CP: We come from a country (Uruguay) where there is no snow. The first thing we did was look for the pilot. We went into the cockpit and saw the dead captain and copilot dying. The mechanic was left, but he was a little stunned and with him we tried to get as much information as possible. In a short time, however, we already knew more about mechanics than he did.

There the fight to get out began. First because two planes passed overhead that we thought they saw us, and then when we heard the news on the radio that they were no longer looking for us. That was the most important moment of the Odyssey because it gave us the strength to understand that from now on we depended on ourselves and not on outsiders to survive.

ENT: In your book you tell how a friend of yours precisely said that it is now your turn to save yourself …

CP: Gustavo Nicolich – who later died in the avalanche – said to me: "Carlitos, I have good news for you: I just heard on the Chilean radio that they are no longer looking for us." I said, "How good news, son of the great …?!" and he replied: "That is good news, because now we are dependent on ourselves and not on outsiders."

When I think back to 47 years later, I realize that this was the moment when we realized where we were and that we had to use our own resources to save ourselves. It was when we stopped waiting and started acting.

To tolerance for frustration

ENT: If you could say anything to young Carlitos of this Friday the 13th, who is about to arrive at the Fairchild, what would you say to him?

CP: This Carlitos has changed over the course of history. The truth is that I was useless. I had a babysitter and breakfast in bed. I have transformed and am personally grateful that I lived this story. I give 100 lectures a year and try to help companies understand teamwork, tolerance for frustration and strength in the face of extreme change.

According to National Geographic, the "miracle of the Andes" is the most impressive common human survival story of all time. For example, to climb Everest, there is a waiting list. It's a matter of determination: I want, I train, I do. But in our case we couldn't prepare.

We did not know how to move in the snow or at the height of the mountain (the maximum height in Uruguay is 500 meters). Remember that when we were almost 30 degrees below zero, we wore jeans and loafers. Also sink into virgin snow that has never been stepped on. The truth was very difficult to live like that.

Before the accident / Courtesy of

ENT: You only mention one very important point: tolerance of frustration. How do you do that in circumstances like those who lived in the Andes?

CP: It was purely a group problem. When you fell, the others picked you up. It was my turn to show the way and it was my turn to show someone else. This is how groups work best. You are not always on top.

About difficult decisions

ENT: What is the decision-making process like in such a crisis situation? Is there such a thing as "paralysis through analysis"?

CP: We realized that we had the most sacred right to return to our family. A sacred right. The hunger you feel in civilization is not the same as that you feel in such a crisis.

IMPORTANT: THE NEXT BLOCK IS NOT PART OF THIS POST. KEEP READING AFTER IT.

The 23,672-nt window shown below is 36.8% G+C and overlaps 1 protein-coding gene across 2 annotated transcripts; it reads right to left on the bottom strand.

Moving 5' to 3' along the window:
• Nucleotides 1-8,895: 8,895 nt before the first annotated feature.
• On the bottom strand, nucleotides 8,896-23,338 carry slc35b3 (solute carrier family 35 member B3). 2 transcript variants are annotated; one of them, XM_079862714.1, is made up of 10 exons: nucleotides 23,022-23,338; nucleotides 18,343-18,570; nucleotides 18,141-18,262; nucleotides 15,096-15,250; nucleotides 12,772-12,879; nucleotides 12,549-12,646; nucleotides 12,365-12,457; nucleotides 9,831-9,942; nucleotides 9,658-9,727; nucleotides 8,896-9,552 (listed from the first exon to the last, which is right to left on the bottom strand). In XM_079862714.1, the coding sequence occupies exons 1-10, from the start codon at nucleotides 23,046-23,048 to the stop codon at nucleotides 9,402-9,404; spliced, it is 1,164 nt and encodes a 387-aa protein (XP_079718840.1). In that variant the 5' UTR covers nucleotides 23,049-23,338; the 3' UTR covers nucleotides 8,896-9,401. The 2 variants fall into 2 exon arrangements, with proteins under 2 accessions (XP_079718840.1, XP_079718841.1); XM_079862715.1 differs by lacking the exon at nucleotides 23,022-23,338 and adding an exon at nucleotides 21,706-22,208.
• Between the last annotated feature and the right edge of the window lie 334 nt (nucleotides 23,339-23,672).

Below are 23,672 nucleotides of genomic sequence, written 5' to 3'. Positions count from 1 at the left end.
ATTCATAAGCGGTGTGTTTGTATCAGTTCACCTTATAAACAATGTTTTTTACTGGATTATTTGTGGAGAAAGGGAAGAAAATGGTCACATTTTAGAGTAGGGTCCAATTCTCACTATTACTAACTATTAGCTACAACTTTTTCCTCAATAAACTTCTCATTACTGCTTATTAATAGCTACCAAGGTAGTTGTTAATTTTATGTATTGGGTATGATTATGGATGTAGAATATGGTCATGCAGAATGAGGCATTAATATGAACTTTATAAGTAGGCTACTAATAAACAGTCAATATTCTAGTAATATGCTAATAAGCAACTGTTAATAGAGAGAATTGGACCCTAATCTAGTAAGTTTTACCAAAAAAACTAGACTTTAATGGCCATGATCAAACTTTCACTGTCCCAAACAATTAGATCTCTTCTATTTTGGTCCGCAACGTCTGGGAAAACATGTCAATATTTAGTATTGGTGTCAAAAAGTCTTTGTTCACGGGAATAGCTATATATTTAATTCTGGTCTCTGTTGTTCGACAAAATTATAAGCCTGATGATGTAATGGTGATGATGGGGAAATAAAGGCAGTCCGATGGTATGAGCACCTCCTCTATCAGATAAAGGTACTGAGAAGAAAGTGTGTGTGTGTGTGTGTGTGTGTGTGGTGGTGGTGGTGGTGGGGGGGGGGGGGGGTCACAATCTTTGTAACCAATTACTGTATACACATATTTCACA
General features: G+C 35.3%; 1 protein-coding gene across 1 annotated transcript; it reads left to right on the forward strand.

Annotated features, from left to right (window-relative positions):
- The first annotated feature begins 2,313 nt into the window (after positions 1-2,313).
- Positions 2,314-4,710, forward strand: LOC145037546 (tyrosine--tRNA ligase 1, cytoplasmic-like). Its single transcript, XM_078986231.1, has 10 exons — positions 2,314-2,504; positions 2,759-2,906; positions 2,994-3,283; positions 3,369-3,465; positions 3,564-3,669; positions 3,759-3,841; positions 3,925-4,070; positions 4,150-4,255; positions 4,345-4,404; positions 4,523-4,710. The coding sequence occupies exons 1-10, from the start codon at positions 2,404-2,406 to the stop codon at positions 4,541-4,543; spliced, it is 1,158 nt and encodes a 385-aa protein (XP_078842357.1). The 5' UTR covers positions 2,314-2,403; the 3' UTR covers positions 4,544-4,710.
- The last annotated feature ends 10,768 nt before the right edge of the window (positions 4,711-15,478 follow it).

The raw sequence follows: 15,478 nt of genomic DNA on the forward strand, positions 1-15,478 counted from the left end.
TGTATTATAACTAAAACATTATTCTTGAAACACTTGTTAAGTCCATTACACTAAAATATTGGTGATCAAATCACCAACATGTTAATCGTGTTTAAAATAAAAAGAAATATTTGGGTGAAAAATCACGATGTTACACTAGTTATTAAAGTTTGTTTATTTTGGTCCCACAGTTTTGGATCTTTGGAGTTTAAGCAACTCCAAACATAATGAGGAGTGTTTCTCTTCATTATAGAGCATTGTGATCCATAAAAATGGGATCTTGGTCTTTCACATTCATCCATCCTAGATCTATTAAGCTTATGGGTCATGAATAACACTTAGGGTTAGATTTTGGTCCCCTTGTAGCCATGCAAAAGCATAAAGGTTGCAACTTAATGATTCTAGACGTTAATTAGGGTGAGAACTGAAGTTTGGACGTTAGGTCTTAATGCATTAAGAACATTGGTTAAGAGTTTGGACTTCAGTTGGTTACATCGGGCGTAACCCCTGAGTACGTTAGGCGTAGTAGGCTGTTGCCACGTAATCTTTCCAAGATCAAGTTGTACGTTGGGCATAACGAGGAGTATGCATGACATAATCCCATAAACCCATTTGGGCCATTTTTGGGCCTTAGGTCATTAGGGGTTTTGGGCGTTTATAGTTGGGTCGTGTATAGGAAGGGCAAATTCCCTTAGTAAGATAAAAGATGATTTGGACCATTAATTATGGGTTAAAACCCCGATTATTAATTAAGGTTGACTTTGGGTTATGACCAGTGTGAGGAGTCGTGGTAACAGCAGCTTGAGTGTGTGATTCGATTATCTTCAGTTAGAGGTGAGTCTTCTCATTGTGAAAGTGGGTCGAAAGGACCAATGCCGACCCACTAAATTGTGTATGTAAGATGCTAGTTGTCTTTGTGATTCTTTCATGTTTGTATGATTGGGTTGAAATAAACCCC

ENT: That wasn't the only tough decision you had to make in the mountain range, was it?

CP: No, we make thousands of decisions and many are wrong. But like I said, it doesn't matter if you make the wrong decision if you have passion and attitude. One mistake serves as a triumph.

ENT: Exactly how do you get along if you make a wrong decision?

CP: It happened to us. We made the decision to go the wrong way. Little did we know that we were 10 kilometers from the Argentine side of the mountains and went to the opposite side, the Chilean side.

On what can be found in crises

ENT: Have you ever had the feeling that what was lived in the mountains does not apply outside of them?

CP: For me God was very present in the Andes. Later in civilization, no. There were moments of enormous purity that I would love to experience again. Years later, I returned to the mountains, convinced that I would experience them again, but it wasn't the same.

About motivation

ENT: How important was it for the family to get out of the mountains?

CP: Very important. Our goal was never to write 20 films or 36 books with our story. No, we fight about simpler things: to go home to mom and dad. The scale of values ​​is measured correctly in extreme situations.

Survivors at the time of rescue / Courtesy of

ENT: I ​​read the book that your father, the painter Carlos Páez Vilaró, wrote about how he lived those 70 days in which you were lost (between my son and me, the moon). He was one of those people who never stopped looking because he never believed you were dead.

CP: Yes, I spent more than two months without my father, but I knew it was logical that he was fine. The problem for him and my mother was because they didn't know what had happened to me. I felt very close to him the whole time.

The title was taken over by Dad because of that connection with my mother. When I got home I told my mom that I always saw the moon from the mountain range because I thought she would probably look at it too. And she told me that during that time she would take a walk to the boardwalk to see the moon that thought I was going to see it.

ENT: You had your birthday in the Andes …

CP: I was 19 years old under an avalanche at an altitude of 4,200 meters. Strangely enough, my father is one day after me, on November 1st. We were buried for three days to get out of the avalanche, and that day we succeeded.

To true leadership

ENT: How important is leadership in this story?

CP: Those who don't lead are left alone, but you need to understand that there are times when you need to lead and others follow someone else. In our story it was like this: There were guides for certain things. It was up to me to live this story that strikes me as wonderful when I remember those who accompanied us and had to leave, but shows the power of individual efforts to make teamwork a success.